Losing a deal. One hurts a little; but losing a string of deals in a row, or losing a big one, can be depressing. Even the strongest salespeople and sales leaders can be drained of energy and optimism. Sales teams can weaken. People can get fired.
Losing can and does happen to all of us. So how do you recover, how do you bounce back from a string of failures?
Here’s a tip: Don’t fake it. You can’t hide your disappointment from your boss or team — they already know. And you can’t hide it from yourself. That could only make things worse.
Instead, take some time to process your thoughts and emotions, and then move ahead as an even better salesperson or sales leader.
“You were born to be a player. You were meant to be here. This moment is yours,” said the famous Herb Brooks, U.S. Olympic hockey coach.
Here are some tactics for recovering from significant losses:
Acknowledge your feelings. Good therapists teach that allowing your feelings to be present and acknowledged is a big step toward them going away. Disappointment, anger, sadness, depression and fear are normal feelings that accompany significant losses in selling. Feel them and then release them.
Be kind to yourself. Sometimes you can do all the right things and still have the wrong outcomes. There could be many reasons why losses are not your fault. Bad karma, ridiculous competition, or market conditions might be behind the issue. And remember, if you feel badly about losses, that’s normal. Welcome to the world of sales.
Admit mistakes. Sometimes you screw up, or things don’t go quite the way you’d planned. What were your mistakes? Know what they were, understand why they happened, and determine ways to avoid them in the future. A champion learns from their defeats.
Relax. Time off can help you rejuvenate and bounce back. Take a weekend getaway or even a staycation at a local resort. Some quiet downtime can get you back on track. Is a short getaway impossible? Then try stress relievers such as meditation or yoga.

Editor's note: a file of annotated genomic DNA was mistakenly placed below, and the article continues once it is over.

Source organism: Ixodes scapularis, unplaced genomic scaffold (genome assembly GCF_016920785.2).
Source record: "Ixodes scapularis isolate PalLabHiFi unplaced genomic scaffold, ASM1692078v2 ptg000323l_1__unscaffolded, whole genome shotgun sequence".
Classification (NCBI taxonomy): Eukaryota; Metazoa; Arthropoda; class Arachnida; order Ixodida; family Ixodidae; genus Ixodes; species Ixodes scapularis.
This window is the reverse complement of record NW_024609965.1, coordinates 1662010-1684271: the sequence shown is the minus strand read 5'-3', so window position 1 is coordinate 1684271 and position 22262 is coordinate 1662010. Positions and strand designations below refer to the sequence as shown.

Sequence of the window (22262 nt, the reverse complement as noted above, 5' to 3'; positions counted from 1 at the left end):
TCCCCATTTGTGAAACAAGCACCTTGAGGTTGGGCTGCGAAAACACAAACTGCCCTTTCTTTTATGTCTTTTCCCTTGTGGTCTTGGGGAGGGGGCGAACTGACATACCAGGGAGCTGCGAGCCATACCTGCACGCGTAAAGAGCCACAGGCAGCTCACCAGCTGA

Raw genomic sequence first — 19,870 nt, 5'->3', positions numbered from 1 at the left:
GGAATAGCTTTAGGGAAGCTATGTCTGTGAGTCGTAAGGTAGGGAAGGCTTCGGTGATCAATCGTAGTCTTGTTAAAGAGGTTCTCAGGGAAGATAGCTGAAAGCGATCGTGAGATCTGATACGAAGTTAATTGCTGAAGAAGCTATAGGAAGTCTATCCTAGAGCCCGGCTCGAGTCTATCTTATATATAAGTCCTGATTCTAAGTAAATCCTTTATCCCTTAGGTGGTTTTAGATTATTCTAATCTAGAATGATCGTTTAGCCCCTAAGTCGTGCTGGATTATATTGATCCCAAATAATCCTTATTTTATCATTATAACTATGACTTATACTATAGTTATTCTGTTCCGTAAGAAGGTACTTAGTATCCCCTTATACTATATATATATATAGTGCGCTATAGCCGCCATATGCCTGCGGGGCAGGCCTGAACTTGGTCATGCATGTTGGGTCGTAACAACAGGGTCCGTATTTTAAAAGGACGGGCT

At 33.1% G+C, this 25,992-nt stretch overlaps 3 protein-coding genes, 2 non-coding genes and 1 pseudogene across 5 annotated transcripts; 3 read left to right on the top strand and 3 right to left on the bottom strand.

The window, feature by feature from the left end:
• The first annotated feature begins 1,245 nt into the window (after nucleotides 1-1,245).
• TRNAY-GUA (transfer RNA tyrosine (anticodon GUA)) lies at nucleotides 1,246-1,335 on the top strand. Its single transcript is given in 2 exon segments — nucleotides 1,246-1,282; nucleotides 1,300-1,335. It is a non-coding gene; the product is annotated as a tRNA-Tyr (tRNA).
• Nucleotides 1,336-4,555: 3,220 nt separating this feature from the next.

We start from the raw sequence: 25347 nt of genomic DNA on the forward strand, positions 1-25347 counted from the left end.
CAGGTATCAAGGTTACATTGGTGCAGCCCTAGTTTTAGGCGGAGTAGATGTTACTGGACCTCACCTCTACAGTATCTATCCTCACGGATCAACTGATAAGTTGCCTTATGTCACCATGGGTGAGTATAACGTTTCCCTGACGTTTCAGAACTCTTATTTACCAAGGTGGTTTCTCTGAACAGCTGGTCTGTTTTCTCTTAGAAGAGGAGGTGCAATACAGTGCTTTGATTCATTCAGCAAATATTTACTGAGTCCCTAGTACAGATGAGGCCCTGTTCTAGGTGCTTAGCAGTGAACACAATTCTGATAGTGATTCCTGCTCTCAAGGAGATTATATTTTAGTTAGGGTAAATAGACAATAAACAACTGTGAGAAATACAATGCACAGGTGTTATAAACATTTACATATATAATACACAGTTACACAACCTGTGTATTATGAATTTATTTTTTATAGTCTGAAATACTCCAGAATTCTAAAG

Get some exercise. Exercise has shown to be effective in lessening depression or those “down in the dumps” feelings we get from losing. It’s also a great way to alleviate the stress caused by the emotions associated with losing. Walk, hike, run, swim. Do something active outdoors to work up a sweat.
Get adequate sleep. Sure, this can be hard to do when we’re worried about paying the bills or closing a deal so the boss continues to pay us. But you must try. Take catnaps, pause and rest in quiet places when you can, and practice lifestyle habits that are conducive to good sleep. Eventually, and maybe with a little effort, good sleep can return.
Talk to someone. You can learn from a spouse, a peer, a friend, a mentor or maybe even another salesperson or business leader who has experienced losses. Trust that the future will be brighter. I know of a rep who lost a $14 million deal. He got help from a professional therapist and now earns more than $300,000 a year.
Don’t abuse. The answer to your feelings isn’t at the bottom of a bottle of alcohol. Avoid drowning your feelings or stuffing your face full of goodies or other mood-altering substances. Nothing wrong with a drink — just don’t let things get out of hand.
Join the club — Abraham Lincoln, Michael Jordan, Steve Jobs. They all failed miserably at some point in their lives, only to rebound and accomplish some spectacular things. Lincoln was fired from a job, defeated for the state legislature, had a sweetheart die, suffered a nervous breakdown, lost a senate race and became known as one of our greatest presidents ever. Good work, Abe!
Sure, losing sucks, especially a string of losses. But strong salespeople and strong sales leaders acknowledge their feelings around losses. They use appropriate ways of dealing with their feelings and learn from their losses. Best of all, they use losses to fuel the growth necessary to soar to even bigger victories. Don’t be afraid of losing. Rather, be afraid of all you might miss by fearing to attempt.